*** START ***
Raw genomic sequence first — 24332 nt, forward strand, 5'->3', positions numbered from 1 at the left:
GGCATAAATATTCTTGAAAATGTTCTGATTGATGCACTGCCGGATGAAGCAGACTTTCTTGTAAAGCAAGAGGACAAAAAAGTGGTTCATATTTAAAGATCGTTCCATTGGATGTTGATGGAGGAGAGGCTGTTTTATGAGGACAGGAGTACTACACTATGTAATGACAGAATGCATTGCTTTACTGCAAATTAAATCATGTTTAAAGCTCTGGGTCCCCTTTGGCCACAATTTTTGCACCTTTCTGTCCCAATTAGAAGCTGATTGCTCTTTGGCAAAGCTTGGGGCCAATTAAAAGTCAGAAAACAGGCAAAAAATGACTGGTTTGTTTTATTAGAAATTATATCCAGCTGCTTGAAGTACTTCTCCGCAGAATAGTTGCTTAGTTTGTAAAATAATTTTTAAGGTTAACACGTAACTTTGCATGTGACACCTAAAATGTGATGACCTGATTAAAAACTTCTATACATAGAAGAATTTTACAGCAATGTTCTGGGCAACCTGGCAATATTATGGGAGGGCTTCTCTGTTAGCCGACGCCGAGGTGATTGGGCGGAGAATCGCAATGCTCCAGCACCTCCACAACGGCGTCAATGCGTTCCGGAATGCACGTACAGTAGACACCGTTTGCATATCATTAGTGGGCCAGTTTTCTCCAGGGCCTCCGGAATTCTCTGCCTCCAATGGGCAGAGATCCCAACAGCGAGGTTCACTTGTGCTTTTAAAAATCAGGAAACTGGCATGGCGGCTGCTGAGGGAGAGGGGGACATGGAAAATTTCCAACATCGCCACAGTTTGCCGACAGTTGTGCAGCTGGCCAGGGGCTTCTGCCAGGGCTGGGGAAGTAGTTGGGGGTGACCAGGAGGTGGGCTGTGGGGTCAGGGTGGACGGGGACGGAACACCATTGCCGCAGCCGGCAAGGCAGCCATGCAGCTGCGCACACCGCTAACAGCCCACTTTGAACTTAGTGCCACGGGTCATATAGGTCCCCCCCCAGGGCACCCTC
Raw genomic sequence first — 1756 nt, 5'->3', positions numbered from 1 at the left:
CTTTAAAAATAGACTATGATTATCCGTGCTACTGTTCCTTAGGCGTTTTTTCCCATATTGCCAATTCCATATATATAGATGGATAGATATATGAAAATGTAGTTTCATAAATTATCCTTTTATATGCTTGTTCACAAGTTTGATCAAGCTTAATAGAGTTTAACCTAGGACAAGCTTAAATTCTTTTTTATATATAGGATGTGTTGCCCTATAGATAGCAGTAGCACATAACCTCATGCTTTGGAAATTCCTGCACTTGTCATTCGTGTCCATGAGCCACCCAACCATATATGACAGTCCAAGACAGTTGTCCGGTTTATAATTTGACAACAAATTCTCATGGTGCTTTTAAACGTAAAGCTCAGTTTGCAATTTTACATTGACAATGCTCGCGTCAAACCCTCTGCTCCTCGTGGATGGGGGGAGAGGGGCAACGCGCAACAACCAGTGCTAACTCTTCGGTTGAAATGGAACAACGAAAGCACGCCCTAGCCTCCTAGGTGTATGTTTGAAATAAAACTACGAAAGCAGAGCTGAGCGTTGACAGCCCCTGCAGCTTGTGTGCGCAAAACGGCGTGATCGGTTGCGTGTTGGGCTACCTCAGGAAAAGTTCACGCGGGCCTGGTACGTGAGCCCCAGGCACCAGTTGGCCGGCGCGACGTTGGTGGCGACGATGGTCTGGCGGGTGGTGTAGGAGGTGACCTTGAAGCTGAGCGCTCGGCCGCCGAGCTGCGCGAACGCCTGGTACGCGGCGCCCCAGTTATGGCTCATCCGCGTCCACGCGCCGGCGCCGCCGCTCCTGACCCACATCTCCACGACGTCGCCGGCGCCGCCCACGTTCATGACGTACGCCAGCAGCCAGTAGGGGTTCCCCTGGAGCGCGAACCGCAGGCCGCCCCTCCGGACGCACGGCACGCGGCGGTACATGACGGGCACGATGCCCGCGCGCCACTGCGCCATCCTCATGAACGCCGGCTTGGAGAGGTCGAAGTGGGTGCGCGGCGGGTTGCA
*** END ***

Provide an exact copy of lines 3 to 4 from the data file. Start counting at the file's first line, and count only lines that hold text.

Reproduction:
Raw genomic sequence first — 1756 nt, 5'->3', positions numbered from 1 at the left:
CTTTAAAAATAGACTATGATTATCCGTGCTACTGTTCCTTAGGCGTTTTTTCCCATATTGCCAATTCCATATATATAGATGGATAGATATATGAAAATGTAGTTTCATAAATTATCCTTTTATATGCTTGTTCACAAGTTTGATCAAGCTTAATAGAGTTTAACCTAGGACAAGCTTAAATTCTTTTTTATATATAGGATGTGTTGCCCTATAGATAGCAGTAGCACATAACCTCATGCTTTGGAAATTCCTGCACTTGTCATTCGTGTCCATGAGCCACCCAACCATATATGACAGTCCAAGACAGTTGTCCGGTTTATAATTTGACAACAAATTCTCATGGTGCTTTTAAACGTAAAGCTCAGTTTGCAATTTTACATTGACAATGCTCGCGTCAAACCCTCTGCTCCTCGTGGATGGGGGGAGAGGGGCAACGCGCAACAACCAGTGCTAACTCTTCGGTTGAAATGGAACAACGAAAGCACGCCCTAGCCTCCTAGGTGTATGTTTGAAATAAAACTACGAAAGCAGAGCTGAGCGTTGACAGCCCCTGCAGCTTGTGTGCGCAAAACGGCGTGATCGGTTGCGTGTTGGGCTACCTCAGGAAAAGTTCACGCGGGCCTGGTACGTGAGCCCCAGGCACCAGTTGGCCGGCGCGACGTTGGTGGCGACGATGGTCTGGCGGGTGGTGTAGGAGGTGACCTTGAAGCTGAGCGCTCGGCCGCCGAGCTGCGCGAACGCCTGGTACGCGGCGCCCCAGTTATGGCTCATCCGCGTCCACGCGCCGGCGCCGCCGCTCCTGACCCACATCTCCACGACGTCGCCGGCGCCGCCCACGTTCATGACGTACGCCAGCAGCCAGTAGGGGTTCCCCTGGAGCGCGAACCGCAGGCCGCCCCTCCGGACGCACGGCACGCGGCGGTACATGACGGGCACGATGCCCGCGCGCCACTGCGCCATCCTCATGAACGCCGGCTTGGAGAGGTCGAAGTGGGTGCGCGGCGGGTTGCA